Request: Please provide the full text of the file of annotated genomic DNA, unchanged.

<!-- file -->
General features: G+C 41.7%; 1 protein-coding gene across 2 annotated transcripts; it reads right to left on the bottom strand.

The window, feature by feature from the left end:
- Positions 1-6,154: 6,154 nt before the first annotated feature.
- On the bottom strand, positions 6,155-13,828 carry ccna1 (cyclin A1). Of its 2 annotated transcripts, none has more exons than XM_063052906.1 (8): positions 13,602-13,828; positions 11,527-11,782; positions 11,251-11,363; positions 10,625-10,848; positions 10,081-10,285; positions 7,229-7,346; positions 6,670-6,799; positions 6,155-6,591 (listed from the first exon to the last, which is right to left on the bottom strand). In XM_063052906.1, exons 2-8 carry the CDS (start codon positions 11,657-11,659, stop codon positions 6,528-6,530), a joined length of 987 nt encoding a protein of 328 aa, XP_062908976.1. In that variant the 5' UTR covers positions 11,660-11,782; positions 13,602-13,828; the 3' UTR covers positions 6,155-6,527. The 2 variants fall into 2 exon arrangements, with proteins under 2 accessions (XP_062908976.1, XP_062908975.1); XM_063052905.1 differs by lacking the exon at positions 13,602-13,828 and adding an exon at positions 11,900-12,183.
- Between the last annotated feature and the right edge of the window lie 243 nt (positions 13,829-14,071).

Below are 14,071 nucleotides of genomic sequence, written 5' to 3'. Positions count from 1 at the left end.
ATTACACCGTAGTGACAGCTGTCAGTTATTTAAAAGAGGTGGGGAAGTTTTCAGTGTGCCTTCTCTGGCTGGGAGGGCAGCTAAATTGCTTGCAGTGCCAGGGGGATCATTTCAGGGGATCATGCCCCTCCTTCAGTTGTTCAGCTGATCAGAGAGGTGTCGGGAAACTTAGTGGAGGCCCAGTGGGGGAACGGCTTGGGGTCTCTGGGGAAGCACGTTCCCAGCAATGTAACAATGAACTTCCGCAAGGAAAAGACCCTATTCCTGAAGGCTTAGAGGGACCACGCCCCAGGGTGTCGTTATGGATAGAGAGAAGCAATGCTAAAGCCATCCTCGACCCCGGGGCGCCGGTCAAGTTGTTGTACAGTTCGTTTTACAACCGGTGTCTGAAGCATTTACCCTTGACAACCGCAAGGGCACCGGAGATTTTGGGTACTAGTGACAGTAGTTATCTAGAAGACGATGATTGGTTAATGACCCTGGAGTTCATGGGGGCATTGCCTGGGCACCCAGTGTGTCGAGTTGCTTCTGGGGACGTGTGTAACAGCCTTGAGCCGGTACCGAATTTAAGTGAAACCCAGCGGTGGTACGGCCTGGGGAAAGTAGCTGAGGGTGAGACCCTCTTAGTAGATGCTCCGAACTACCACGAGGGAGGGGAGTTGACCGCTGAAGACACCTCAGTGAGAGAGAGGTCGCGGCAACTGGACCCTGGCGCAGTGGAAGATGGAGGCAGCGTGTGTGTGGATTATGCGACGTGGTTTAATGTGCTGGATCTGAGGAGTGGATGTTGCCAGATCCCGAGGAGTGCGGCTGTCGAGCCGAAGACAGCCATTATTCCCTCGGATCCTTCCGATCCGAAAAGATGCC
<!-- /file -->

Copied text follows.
General features: G+C 41.7%; 1 protein-coding gene across 2 annotated transcripts; it reads right to left on the bottom strand.

The window, feature by feature from the left end:
- Positions 1-6,154: 6,154 nt before the first annotated feature.
- On the bottom strand, positions 6,155-13,828 carry ccna1 (cyclin A1). Of its 2 annotated transcripts, none has more exons than XM_063052906.1 (8): positions 13,602-13,828; positions 11,527-11,782; positions 11,251-11,363; positions 10,625-10,848; positions 10,081-10,285; positions 7,229-7,346; positions 6,670-6,799; positions 6,155-6,591 (listed from the first exon to the last, which is right to left on the bottom strand). In XM_063052906.1, exons 2-8 carry the CDS (start codon positions 11,657-11,659, stop codon positions 6,528-6,530), a joined length of 987 nt encoding a protein of 328 aa, XP_062908976.1. In that variant the 5' UTR covers positions 11,660-11,782; positions 13,602-13,828; the 3' UTR covers positions 6,155-6,527. The 2 variants fall into 2 exon arrangements, with proteins under 2 accessions (XP_062908976.1, XP_062908975.1); XM_063052905.1 differs by lacking the exon at positions 13,602-13,828 and adding an exon at positions 11,900-12,183.
- Between the last annotated feature and the right edge of the window lie 243 nt (positions 13,829-14,071).

Below are 14,071 nucleotides of genomic sequence, written 5' to 3'. Positions count from 1 at the left end.
ATTACACCGTAGTGACAGCTGTCAGTTATTTAAAAGAGGTGGGGAAGTTTTCAGTGTGCCTTCTCTGGCTGGGAGGGCAGCTAAATTGCTTGCAGTGCCAGGGGGATCATTTCAGGGGATCATGCCCCTCCTTCAGTTGTTCAGCTGATCAGAGAGGTGTCGGGAAACTTAGTGGAGGCCCAGTGGGGGAACGGCTTGGGGTCTCTGGGGAAGCACGTTCCCAGCAATGTAACAATGAACTTCCGCAAGGAAAAGACCCTATTCCTGAAGGCTTAGAGGGACCACGCCCCAGGGTGTCGTTATGGATAGAGAGAAGCAATGCTAAAGCCATCCTCGACCCCGGGGCGCCGGTCAAGTTGTTGTACAGTTCGTTTTACAACCGGTGTCTGAAGCATTTACCCTTGACAACCGCAAGGGCACCGGAGATTTTGGGTACTAGTGACAGTAGTTATCTAGAAGACGATGATTGGTTAATGACCCTGGAGTTCATGGGGGCATTGCCTGGGCACCCAGTGTGTCGAGTTGCTTCTGGGGACGTGTGTAACAGCCTTGAGCCGGTACCGAATTTAAGTGAAACCCAGCGGTGGTACGGCCTGGGGAAAGTAGCTGAGGGTGAGACCCTCTTAGTAGATGCTCCGAACTACCACGAGGGAGGGGAGTTGACCGCTGAAGACACCTCAGTGAGAGAGAGGTCGCGGCAACTGGACCCTGGCGCAGTGGAAGATGGAGGCAGCGTGTGTGTGGATTATGCGACGTGGTTTAATGTGCTGGATCTGAGGAGTGGATGTTGCCAGATCCCGAGGAGTGCGGCTGTCGAGCCGAAGACAGCCATTATTCCCTCGGATCCTTCCGATCCGAAAAGATGCC